“….maintaining their cultural identity. This is a common value that all humans share.” We agree. So, why is the poor American (no matter what color) told that they must sacrifice their cultural identity and bend to the demands, yes sometimes demands, of immigrant groups brought into their communities? Why is the immigrant’s culture placed on some sort of higher level then the local people? Is it just cool to be worldly?
Jake on Muslim accommodation:
In fact, you and your contributors prove this fact by your vigorous attention to immigration/refugee issues. The Somali factory workers who desire to practice prayer during Ramadan are doing the same thing you do when you warn people about refugee policies and issues. You value traditional American ideals and worry that multiculturalism is “changing the way we live.” Muslim refugees value their religion and culture and worry that they will not be able to hand those sacred things down to their children.
We are the first to say that Muslims have every right to practice their religion at home and at places of worship, but to demand that the entire workplace must be re-ordered to accommodate Islam is wrong. It is part of the “stealth jihad.” How about if I insisted an alter and crucifix should be placed at my secular place of employment, wouldn’t you be one of the first to scream bloody murder? It is very simple, either one takes time off work for religious obligations or gets another job. Imagine for a minute, that I should go to a Muslim country, hey how about Saudi Arabia, and ask to read my Bible in public, what do you think my chances are of going to jail for it? People with your worldview would think me an ugly American for even considering such a thing—reading a Bible in public in a Muslim country. Well, why should we tolerate demands for public religious accommodation?
Jake, with your “racist” comment above you have “villainized” and “stereotyped” us:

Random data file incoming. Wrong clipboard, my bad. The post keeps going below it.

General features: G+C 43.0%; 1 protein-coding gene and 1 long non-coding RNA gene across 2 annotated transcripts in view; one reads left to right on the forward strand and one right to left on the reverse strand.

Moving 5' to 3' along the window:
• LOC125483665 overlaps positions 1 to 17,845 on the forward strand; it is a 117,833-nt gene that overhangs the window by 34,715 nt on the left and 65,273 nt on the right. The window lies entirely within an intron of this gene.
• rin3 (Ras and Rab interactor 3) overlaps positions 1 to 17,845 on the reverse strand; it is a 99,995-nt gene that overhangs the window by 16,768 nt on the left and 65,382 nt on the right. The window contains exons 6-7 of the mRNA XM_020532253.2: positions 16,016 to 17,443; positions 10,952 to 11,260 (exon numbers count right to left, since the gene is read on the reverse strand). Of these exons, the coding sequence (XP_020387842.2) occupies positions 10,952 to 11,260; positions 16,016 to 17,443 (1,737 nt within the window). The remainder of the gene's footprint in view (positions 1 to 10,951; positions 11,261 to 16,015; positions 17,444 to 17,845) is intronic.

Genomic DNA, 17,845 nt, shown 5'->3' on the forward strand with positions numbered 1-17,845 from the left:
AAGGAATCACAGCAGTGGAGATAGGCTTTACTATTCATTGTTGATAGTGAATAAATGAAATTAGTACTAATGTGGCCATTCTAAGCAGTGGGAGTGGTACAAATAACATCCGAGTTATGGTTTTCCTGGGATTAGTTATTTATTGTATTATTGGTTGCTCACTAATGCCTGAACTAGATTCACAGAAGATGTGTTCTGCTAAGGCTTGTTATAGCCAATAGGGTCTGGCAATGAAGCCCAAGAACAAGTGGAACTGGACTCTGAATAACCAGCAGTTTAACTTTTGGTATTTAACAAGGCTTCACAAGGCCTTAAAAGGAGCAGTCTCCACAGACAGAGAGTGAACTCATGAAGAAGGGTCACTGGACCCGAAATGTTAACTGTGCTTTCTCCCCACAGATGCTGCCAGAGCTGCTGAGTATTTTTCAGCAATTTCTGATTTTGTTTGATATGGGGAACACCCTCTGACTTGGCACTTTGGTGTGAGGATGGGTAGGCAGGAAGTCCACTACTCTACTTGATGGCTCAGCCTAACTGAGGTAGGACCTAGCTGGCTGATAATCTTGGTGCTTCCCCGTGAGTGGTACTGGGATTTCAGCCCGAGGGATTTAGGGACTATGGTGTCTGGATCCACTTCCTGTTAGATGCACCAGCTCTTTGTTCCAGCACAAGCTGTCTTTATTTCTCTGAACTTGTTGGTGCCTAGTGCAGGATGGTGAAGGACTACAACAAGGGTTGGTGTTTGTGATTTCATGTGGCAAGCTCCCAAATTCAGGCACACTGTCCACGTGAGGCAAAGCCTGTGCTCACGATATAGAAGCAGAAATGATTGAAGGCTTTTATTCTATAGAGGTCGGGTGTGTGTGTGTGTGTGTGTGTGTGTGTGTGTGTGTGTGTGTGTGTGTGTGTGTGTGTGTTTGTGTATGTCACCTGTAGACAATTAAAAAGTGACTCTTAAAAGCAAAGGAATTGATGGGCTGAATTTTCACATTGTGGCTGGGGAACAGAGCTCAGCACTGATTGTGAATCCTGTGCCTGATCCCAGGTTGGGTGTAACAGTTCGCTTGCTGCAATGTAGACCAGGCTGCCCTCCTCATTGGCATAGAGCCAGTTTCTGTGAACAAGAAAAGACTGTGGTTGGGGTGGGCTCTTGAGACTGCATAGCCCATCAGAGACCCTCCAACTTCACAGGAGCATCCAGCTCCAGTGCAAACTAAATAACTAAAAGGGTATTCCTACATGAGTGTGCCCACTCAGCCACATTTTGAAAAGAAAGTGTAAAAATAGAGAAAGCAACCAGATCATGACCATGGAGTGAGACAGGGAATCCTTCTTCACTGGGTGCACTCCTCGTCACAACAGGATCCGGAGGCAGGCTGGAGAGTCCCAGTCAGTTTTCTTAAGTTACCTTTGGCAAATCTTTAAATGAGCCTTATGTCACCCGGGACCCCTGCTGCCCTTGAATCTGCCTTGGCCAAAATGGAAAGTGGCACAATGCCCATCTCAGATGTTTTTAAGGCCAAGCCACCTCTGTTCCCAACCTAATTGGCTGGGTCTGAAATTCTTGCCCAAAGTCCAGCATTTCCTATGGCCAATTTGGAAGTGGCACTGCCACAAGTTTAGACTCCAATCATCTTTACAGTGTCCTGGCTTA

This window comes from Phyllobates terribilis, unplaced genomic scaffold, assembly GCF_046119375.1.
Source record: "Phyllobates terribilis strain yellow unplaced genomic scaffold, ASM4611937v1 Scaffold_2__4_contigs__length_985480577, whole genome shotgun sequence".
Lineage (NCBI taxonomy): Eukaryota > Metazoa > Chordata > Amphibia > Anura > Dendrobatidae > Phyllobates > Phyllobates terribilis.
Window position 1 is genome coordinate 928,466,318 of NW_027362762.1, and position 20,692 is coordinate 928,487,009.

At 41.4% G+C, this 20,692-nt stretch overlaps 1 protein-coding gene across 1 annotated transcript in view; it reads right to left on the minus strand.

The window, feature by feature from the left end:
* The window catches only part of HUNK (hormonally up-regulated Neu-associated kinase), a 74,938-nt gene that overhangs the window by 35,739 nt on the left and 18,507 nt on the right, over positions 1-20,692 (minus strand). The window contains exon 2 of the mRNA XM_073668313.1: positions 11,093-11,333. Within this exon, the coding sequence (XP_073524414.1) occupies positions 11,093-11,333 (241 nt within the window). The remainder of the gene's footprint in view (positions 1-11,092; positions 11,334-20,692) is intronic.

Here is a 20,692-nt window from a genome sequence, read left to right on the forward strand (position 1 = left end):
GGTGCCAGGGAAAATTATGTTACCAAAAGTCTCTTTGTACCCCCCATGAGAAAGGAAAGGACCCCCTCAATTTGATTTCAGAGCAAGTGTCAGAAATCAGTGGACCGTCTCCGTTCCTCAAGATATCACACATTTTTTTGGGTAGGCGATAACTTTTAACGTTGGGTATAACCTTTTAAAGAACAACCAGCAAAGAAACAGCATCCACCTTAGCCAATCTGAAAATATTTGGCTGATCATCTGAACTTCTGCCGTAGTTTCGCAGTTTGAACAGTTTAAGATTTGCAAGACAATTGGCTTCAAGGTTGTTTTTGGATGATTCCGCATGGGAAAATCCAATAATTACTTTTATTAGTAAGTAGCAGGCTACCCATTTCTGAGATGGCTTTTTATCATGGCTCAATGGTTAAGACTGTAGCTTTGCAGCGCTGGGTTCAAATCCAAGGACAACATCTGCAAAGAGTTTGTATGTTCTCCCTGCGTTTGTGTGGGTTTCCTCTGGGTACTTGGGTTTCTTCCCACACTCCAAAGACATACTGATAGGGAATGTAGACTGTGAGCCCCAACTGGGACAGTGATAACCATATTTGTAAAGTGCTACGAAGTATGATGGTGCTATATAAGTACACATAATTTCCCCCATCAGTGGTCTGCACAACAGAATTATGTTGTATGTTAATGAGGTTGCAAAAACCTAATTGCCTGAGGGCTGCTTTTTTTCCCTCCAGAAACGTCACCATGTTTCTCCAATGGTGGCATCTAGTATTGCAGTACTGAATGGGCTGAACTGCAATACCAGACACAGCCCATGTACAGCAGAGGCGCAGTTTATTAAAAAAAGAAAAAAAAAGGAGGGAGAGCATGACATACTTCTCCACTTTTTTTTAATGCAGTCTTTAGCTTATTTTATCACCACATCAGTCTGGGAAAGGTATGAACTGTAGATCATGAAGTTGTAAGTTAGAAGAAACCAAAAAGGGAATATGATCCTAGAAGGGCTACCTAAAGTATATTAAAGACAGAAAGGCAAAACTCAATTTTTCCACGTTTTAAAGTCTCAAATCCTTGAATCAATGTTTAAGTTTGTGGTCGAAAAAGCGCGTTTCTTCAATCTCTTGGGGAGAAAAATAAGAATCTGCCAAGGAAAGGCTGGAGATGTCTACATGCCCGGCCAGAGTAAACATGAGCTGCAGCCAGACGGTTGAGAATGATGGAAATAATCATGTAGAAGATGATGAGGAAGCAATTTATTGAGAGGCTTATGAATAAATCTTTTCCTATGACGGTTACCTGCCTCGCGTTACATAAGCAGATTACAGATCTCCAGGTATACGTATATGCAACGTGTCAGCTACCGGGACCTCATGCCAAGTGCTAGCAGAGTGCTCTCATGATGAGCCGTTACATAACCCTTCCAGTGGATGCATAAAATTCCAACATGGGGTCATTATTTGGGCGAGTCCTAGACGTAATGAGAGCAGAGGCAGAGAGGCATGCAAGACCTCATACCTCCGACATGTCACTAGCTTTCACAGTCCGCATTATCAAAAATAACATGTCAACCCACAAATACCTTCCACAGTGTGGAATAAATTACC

Just like you, they believe their way of life is in danger. Just like you, they take action to preserve it. You wouldn’t like it if people stereotyped and villainized you and called you a stealth jihadist for caring about your heritage. Please don’t do it to them.
Yes, they want to “preserve” their culture, but the difference is that I am not trying to “preserve” my culture in the midst of another country’s culture and expecting that country to change for me. And, frankly, I happen to think our American culture is superior to most, all!, of the cultures that are coming to the US and if that were not so, they would be staying in their part of the world and trying to improve it instead of beating down the door to get here.
So, I do appreciate Jake’s comment and really don’t mean to sound so nasty in response, but we are here to make people think. I know people in the refugee field believe they are doing good works and that sentiment is not unrecognized here, but we are here to show there are others who believe that refugee resettlement, as presently administered, may in fact be deterimental to America and at times to the very refugee populations themselves, and someone’s gotta say it!